Although I’ve already been to Andava, I hadn’t explored the surrounding “countryside” in depth. When the opportunity arose to join Blue Ventures staff in conducting a socio-economic survey in four tiny villages south of here, I didn’t hesitate for a moment!
Liz, Njara, Gildes and I had two zebu-carts scheduled for us for Monday morning. Together with the wooden pirogues, zebu-carts are the primary means of transportation around here, both strongly subject to weather conditions of course. Despite the dry and clear morning, our zebus arrived 45 minutes later than agreed and one of the carts broke down just outside Andava, obliging the guys to walk the 2 hour road to the Bay of Assassins.
From there a pirogue took us to Tampolove, where we found out that we’d missed our zebu-cart connection… I still find this really funny, but my colleagues were rather disappointed as it meant we couldn’t reach our destination on the first day and were bound to be delayed for the rest of the trip. I was just smiling and thinking to myself: “What an adventure! And we are actually here for work…”
The objective of our survey was to gain a general understanding of the social and economic situation of four villages. In theory, Antsepoke, Bevohitse, Beangolo and Ambatomilo form a Locally Managed Marine Area (LMMA) called Manjaboaky. An LMMA is a tool for people to manage their natural resources in a sustainable way, usually with some external help (from NGOs and/or government). In practice, however, these villages are at the very early stages of the process of eventually, perhaps one day becoming a functioning LMMA…
Blue Ventures has already experience in supporting such a process at a larger scale. During the past decade, they worked with communities from 30 villages, including Andavadoaka and built up an LMMA called ‘Velondriake’, which means ‘living with the sea’. They are considering doing something similar with the four villages we visited.
Our visit was one of a series of visits, and we conducted one-on-one interviews with about 40 people. We asked them what they would do if they were village chiefs, whether they feel listened to in their respective communities, whether decisions taken in their village are implemented, whether they discuss among themselves about fisheries. We also asked them how the quantity and size of fish evolved over their lifetime.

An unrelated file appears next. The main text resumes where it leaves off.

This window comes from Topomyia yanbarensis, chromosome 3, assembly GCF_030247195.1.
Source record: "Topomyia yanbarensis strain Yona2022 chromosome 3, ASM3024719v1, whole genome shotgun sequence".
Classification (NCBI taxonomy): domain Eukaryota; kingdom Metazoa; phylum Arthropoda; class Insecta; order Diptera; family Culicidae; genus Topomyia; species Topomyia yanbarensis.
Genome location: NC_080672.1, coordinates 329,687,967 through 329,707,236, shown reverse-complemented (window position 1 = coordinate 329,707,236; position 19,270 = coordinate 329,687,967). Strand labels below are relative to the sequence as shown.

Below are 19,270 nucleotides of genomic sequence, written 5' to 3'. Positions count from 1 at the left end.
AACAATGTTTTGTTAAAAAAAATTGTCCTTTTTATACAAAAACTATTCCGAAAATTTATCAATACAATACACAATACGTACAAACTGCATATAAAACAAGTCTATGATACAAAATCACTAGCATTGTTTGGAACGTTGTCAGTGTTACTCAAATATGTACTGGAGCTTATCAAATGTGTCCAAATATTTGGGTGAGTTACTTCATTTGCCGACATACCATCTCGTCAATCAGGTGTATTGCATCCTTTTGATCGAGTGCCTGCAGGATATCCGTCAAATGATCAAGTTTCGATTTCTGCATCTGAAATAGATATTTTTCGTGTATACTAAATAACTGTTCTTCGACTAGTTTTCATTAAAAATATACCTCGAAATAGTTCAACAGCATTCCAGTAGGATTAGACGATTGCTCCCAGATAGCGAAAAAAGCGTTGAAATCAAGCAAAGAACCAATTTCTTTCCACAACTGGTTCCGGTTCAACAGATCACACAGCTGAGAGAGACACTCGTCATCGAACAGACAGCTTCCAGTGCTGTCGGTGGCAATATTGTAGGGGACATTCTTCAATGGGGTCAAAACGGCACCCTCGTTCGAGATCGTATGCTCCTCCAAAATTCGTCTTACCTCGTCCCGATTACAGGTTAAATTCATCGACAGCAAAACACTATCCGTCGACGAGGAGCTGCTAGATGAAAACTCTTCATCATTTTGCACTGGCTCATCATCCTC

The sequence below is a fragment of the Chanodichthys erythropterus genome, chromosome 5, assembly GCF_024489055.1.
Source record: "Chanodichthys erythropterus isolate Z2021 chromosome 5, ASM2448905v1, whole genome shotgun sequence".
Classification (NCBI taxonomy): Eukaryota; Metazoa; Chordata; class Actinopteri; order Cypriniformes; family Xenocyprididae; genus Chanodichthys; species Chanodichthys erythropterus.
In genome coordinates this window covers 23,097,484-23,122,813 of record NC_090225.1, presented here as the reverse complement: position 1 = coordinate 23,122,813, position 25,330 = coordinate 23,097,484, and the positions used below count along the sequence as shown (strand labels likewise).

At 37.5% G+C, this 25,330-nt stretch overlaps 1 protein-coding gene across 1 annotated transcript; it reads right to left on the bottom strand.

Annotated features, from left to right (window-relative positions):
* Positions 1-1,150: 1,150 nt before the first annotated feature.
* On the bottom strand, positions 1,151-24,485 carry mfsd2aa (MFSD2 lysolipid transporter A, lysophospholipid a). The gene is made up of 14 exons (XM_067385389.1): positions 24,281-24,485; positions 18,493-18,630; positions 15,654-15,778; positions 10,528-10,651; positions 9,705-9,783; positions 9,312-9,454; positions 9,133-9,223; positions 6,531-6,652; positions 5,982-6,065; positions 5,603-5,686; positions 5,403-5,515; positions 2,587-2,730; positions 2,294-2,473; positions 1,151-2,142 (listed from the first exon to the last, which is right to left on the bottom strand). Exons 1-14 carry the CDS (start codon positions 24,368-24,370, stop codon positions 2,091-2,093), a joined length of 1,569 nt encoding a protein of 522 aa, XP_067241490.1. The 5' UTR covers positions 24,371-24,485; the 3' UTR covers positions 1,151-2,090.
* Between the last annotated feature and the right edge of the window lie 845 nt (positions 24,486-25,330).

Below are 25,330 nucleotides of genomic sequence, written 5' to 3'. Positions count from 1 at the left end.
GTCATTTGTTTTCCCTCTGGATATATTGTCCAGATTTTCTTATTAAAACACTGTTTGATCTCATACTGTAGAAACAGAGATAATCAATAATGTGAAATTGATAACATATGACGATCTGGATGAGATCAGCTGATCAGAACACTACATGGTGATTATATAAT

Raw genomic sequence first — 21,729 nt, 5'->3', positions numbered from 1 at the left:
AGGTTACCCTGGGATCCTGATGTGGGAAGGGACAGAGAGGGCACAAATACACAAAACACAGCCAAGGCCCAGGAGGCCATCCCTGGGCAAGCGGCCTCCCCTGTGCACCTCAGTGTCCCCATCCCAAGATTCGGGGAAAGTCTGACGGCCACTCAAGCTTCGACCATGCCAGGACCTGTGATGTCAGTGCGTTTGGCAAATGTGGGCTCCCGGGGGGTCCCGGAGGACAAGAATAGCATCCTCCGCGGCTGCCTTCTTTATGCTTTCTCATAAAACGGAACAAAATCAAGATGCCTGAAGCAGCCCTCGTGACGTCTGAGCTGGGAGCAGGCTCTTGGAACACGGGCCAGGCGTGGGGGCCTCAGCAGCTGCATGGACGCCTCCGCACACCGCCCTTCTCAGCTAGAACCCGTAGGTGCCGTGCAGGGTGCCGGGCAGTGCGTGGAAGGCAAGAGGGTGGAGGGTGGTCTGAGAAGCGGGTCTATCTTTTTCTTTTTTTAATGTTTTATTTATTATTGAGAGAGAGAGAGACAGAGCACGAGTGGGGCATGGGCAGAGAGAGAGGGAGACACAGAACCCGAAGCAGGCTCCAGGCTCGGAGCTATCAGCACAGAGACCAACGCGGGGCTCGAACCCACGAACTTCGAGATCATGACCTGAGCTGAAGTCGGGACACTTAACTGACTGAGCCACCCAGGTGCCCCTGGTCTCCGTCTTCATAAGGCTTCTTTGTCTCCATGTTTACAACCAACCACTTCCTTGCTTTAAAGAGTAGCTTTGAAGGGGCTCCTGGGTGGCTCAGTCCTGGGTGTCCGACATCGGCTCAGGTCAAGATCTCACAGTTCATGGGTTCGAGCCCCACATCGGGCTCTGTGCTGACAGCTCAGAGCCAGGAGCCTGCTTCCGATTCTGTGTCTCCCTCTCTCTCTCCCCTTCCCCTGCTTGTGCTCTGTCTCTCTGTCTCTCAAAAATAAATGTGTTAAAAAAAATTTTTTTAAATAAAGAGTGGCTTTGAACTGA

It was an absolutely fantastic experience to spend five days among these fishermen and their families. My interviewees (over 20 people) were men and women ranging from their early 20s to their mid 60s. Some had no children at all, others had 15 children, some were born and raised in one of these villages, others arrived later on in their lives. What they had in common though was their total dependence on the sea and their increasing struggle to provide food for their families.
We hear about these people in UN and World Bank statistics, they are part of the millions living below the poverty line on a dollar or so per day. Without meeting them in person and seeing the realities of their everyday lives, it is impossible to grasp the meaning of such statistics.
However, irrespective of the numbers and material possessions, the people we met didn’t seem unhappy. In fact, I found it easy to relate to them on many levels: they were friendly, curious, they love their families and especially value children, love joking around and having a good time (and no language barrier will stop them from doing so), they hope to have more unity within their communities and provide a better life for the next generation.
One of the highlights for me was my interaction with the children in Antsepoke. We were interviewing a woman and were surrounded by at least 15 young children. At first they were looking at the images I had with me from some distance, then they came a bit closer and a bit closer, and by the end of the 30 minute discussion I had about 7 kids touching my leg, brushing off the sand from my skin, blowing the hair on my arms and falling with laughter.
These visits made me think (yet again) how incredibly lucky we are to have all our basic needs provided for: we never worry about what we will eat the next day, we have good quality health care and education system, good governance and so on. I kept thinking about the Maslow pyramid: we have our basic needs taken care of (food, shelter, security) and we spend soooo much time with mental chatter and intellectualising the meaning of life… The Vezo are definitely in the here and now. I don’t intend to over-idealise any of this, but I wish we could magically give them some of our existential security and ask for some spirit of being-in-the-present-moment. We could all benefit.
I also made a decision as a result of this field trip: I will explore the possibility of volunteering for the project in Hungary we supported with the donations from our wedding (dedicated to supporting roma children with learning difficulties). They don’t have a decade long experience with volunteers, or a turquoise lagoon in their backyard, but I am certain that the roma children are equally friendly, curious and easy to engage with as their Malagasy counterparts and I would have plenty of skills to bring to their benefit as well.